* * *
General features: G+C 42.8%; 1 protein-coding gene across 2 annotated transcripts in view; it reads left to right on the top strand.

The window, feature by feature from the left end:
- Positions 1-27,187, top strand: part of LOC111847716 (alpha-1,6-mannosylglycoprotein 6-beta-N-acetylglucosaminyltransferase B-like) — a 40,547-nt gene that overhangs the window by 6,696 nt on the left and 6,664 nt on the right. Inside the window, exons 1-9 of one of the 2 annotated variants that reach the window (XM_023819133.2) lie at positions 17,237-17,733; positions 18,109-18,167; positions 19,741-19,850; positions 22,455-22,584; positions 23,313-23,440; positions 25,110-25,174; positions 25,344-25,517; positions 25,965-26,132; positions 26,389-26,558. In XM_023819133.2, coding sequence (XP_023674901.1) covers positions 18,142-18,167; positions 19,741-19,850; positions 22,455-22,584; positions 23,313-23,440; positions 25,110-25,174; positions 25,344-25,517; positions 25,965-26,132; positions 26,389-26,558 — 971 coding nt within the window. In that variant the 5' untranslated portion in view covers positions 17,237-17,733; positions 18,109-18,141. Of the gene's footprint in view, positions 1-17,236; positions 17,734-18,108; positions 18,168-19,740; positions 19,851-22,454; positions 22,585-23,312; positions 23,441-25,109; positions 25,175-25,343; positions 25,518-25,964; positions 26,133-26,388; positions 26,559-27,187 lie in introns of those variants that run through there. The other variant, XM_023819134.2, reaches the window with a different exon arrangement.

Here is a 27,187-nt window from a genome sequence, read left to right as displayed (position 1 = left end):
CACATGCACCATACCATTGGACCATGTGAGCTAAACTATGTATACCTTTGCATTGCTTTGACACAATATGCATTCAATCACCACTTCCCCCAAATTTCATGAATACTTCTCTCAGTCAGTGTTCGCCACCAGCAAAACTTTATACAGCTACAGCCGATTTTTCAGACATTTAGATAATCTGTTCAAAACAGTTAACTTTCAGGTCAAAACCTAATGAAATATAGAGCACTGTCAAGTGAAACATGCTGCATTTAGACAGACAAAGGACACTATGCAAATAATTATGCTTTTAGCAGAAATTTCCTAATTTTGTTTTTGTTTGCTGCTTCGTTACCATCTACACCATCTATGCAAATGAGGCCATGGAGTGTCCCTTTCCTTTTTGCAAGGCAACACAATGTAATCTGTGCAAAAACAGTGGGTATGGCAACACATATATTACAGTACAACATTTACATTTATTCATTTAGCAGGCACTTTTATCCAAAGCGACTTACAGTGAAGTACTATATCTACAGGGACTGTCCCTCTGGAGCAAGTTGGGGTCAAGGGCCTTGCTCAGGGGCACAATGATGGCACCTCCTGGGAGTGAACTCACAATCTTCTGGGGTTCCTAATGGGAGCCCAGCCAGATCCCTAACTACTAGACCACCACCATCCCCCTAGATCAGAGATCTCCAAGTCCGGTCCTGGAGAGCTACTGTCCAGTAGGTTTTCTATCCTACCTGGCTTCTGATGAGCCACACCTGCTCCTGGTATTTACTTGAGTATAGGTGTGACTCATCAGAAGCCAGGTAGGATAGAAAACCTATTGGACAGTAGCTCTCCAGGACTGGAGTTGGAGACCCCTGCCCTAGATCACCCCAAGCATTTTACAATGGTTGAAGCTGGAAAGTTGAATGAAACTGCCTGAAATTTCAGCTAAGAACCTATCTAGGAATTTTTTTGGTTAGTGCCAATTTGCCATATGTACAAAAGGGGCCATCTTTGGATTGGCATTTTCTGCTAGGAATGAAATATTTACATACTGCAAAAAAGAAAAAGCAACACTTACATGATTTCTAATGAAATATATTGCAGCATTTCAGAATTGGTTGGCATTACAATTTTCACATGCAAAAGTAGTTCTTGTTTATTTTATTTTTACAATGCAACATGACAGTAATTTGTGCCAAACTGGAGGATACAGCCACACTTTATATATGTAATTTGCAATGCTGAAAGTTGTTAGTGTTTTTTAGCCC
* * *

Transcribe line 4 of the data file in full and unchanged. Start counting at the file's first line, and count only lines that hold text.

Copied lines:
Here is a 27,187-nt window from a genome sequence, read left to right as displayed (position 1 = left end):